Hearing Loss & Cognitive Decline

Hearing Loss & Cognitive Decline

Hearing loss can have multifaceted effects on health and wellness. In addition to reducing hearing capacity, hearing loss that remains untreated can increase several health risks. Extensive research shows that people with hearing loss can actually be more likely to experience cognitive decline. This highlights that untreated hearing loss can impact brain health in significant ways. This correlation underscores the importance of prioritizing hearing health and treating hearing loss. 

Link Between Hearing Loss & Cognitive Decline 

Numerous studies show a link between hearing loss and cognitive decline. Research reveals that people with hearing loss can experience a higher risk of developing cognitive decline. A major study that investigates this link was published in the  Journal of the Alzheimer’s Association. Researchers evaluated the cognitive and hearing capacities for 10,107 for 8 years. While participants did not have cognitive challenges when the study began, after 8 years of assessment, researchers found that cognitive decline was: 

  • 30% higher for people with mild hearing loss 
  • 42% higher for people with moderate hearing loss 
  • 54% higher for people with severe hearing loss 

These findings not only show that people with hearing loss were much more likely to experience cognitive decline but also that the degree of hearing loss increased the risk. This data supports extensive research that identifies hearing loss as a risk factor for cognitive decline. An increased risk of experiencing cognitive decline includes the development of conditions like dementia and Alzheimer’s – chronic conditions that take a toll on essential cognitive functions and brain health. 

Impact of Hearing Loss on Brain Health 

You are likely wondering how hearing loss and cognitive decline are related. But it is important to remember that hearing doesn’t only happen in the ears but also the brain. There are specific portions of the brain that are responsible for speech adn language processing. The brain receives auditory signals and processes these signals which includes assigning meaning to them, allowing us to understand what we hear. Hearing loss can affect these areas of the brain in the following ways (which contributes to cognitive decline): 

  • Brain atrophy: studies have shown that portions of the brain can shrink due to receiving less auditory information. Reduced activity in these areas can lead to a loss of neurons, change neural networks, and shrink which can contribute to cognitive decline.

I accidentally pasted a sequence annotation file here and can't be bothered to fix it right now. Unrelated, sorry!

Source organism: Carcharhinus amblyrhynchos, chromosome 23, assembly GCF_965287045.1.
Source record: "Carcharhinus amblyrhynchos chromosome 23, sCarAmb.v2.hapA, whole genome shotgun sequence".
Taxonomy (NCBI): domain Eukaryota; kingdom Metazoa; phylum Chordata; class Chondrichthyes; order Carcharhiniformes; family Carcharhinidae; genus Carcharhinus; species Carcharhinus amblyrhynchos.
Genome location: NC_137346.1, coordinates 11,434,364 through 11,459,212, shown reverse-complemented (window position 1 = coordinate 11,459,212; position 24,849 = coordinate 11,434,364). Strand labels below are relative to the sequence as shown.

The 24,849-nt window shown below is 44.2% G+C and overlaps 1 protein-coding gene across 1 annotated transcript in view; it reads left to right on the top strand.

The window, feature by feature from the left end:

• Cognitive overload: the brain is forced to work harder in searching for and processing sound signals. Other parts of the brain can intervene to compensate for hearing loss which causes the brain to over extend itself. Cognitive overload can lead to fatigue as well as contribute to cognitive decline. 
  • Social withdrawal: a common effect of untreated hearing loss is social withdrawal. To cope with symptoms, people tend to avoid conversations as much as possible. This includes spending less time with others, engaging lesson activities, and skipping out on interaction. This can impact mental health as well as result in less activity and stimulation for the brain, contributing to cognitive decline. 

These outcomes of untreated hearing loss can take a toll on brain health and contribute to cognitive decline. This highlights the importance of treating symptoms as early as possible. 

Benefits of Treating Hearing Loss 

Treating hearing loss offers countless life changing benefits. The first step is simple and involves scheduling an appointment to have your hearing health evaluated. Conducted by a hearing healthcare specialist, hearing tests involve a painless process that measures hearing capacities in both ears. This identifies any hearing loss and the degree of impairment you could be experiencing. Once your hearing needs are known, your hearing healthcare provider is able to tailor treatment to meet those needs. 

The most common treatment for hearing loss is hearing aids. Today’s hearing aids are more advanced and savvy than ever before. These electronic devices process sound, providing the ears and brain with ample support. This alleviates hearing loss symptoms and maximizes one’s hearing capacity which strengthens communication. This also improves relationships and social engagement as people are better able to participate in conversation and activities. Treating hearing loss also strengthens cognitive function and brain health, reducing the risk of cognitive decline. 

Contact us today to schedule an appointment for a hearing test, we look forward to supporting you as you prioritize your hearing health and wellness.